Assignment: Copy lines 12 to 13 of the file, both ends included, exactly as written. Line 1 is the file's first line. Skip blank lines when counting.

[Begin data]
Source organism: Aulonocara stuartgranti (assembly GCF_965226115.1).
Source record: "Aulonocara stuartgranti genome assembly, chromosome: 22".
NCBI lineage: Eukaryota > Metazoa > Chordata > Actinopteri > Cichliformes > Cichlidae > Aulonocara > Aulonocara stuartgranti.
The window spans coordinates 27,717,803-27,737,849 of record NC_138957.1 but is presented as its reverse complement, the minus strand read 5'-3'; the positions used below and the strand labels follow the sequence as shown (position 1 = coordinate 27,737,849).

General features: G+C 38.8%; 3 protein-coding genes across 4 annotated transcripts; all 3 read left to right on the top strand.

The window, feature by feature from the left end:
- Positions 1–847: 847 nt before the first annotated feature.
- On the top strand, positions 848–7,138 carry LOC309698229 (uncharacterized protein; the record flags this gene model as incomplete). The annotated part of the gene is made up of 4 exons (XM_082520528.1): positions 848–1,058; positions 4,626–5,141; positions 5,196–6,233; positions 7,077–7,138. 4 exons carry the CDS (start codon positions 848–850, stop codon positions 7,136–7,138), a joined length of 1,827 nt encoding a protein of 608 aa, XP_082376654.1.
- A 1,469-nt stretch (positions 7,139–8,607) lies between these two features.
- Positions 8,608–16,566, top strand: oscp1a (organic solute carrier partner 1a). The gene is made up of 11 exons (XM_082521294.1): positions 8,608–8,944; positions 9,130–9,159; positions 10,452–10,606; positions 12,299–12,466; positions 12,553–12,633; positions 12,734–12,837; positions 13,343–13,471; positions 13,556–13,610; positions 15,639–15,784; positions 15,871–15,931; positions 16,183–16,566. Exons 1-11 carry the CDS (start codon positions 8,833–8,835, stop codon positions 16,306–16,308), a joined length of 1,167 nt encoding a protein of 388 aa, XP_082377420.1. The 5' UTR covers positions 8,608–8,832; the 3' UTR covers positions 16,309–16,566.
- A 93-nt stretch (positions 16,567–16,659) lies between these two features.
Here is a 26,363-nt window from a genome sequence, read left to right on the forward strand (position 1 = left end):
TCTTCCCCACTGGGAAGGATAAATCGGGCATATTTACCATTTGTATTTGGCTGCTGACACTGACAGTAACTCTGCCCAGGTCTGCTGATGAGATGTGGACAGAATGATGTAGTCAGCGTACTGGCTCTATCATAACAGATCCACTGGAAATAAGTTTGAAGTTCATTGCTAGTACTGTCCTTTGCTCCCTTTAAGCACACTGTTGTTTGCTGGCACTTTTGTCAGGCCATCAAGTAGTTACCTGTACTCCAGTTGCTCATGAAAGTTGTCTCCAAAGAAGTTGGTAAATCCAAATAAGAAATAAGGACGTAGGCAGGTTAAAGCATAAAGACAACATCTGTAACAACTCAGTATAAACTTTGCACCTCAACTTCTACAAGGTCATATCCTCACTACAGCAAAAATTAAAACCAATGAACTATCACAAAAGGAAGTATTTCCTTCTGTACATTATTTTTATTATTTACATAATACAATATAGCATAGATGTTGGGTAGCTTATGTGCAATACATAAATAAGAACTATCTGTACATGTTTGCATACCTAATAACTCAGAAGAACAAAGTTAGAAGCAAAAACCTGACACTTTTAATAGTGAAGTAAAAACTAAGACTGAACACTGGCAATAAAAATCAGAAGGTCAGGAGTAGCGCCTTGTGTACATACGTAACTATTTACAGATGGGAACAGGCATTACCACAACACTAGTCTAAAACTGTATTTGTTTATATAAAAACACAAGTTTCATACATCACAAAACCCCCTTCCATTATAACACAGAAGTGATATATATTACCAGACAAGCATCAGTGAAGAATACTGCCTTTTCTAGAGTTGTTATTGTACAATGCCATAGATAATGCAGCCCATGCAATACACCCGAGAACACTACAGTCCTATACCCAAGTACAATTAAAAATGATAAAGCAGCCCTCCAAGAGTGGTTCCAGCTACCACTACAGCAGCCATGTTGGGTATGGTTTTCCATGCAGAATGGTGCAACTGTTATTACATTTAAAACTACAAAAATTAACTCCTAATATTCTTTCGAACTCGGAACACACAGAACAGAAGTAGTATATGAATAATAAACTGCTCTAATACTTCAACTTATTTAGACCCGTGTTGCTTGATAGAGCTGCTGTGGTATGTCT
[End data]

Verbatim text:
Here is a 26,363-nt window from a genome sequence, read left to right on the forward strand (position 1 = left end):
TCTTCCCCACTGGGAAGGATAAATCGGGCATATTTACCATTTGTATTTGGCTGCTGACACTGACAGTAACTCTGCCCAGGTCTGCTGATGAGATGTGGACAGAATGATGTAGTCAGCGTACTGGCTCTATCATAACAGATCCACTGGAAATAAGTTTGAAGTTCATTGCTAGTACTGTCCTTTGCTCCCTTTAAGCACACTGTTGTTTGCTGGCACTTTTGTCAGGCCATCAAGTAGTTACCTGTACTCCAGTTGCTCATGAAAGTTGTCTCCAAAGAAGTTGGTAAATCCAAATAAGAAATAAGGACGTAGGCAGGTTAAAGCATAAAGACAACATCTGTAACAACTCAGTATAAACTTTGCACCTCAACTTCTACAAGGTCATATCCTCACTACAGCAAAAATTAAAACCAATGAACTATCACAAAAGGAAGTATTTCCTTCTGTACATTATTTTTATTATTTACATAATACAATATAGCATAGATGTTGGGTAGCTTATGTGCAATACATAAATAAGAACTATCTGTACATGTTTGCATACCTAATAACTCAGAAGAACAAAGTTAGAAGCAAAAACCTGACACTTTTAATAGTGAAGTAAAAACTAAGACTGAACACTGGCAATAAAAATCAGAAGGTCAGGAGTAGCGCCTTGTGTACATACGTAACTATTTACAGATGGGAACAGGCATTACCACAACACTAGTCTAAAACTGTATTTGTTTATATAAAAACACAAGTTTCATACATCACAAAACCCCCTTCCATTATAACACAGAAGTGATATATATTACCAGACAAGCATCAGTGAAGAATACTGCCTTTTCTAGAGTTGTTATTGTACAATGCCATAGATAATGCAGCCCATGCAATACACCCGAGAACACTACAGTCCTATACCCAAGTACAATTAAAAATGATAAAGCAGCCCTCCAAGAGTGGTTCCAGCTACCACTACAGCAGCCATGTTGGGTATGGTTTTCCATGCAGAATGGTGCAACTGTTATTACATTTAAAACTACAAAAATTAACTCCTAATATTCTTTCGAACTCGGAACACACAGAACAGAAGTAGTATATGAATAATAAACTGCTCTAATACTTCAACTTATTTAGACCCGTGTTGCTTGATAGAGCTGCTGTGGTATGTCT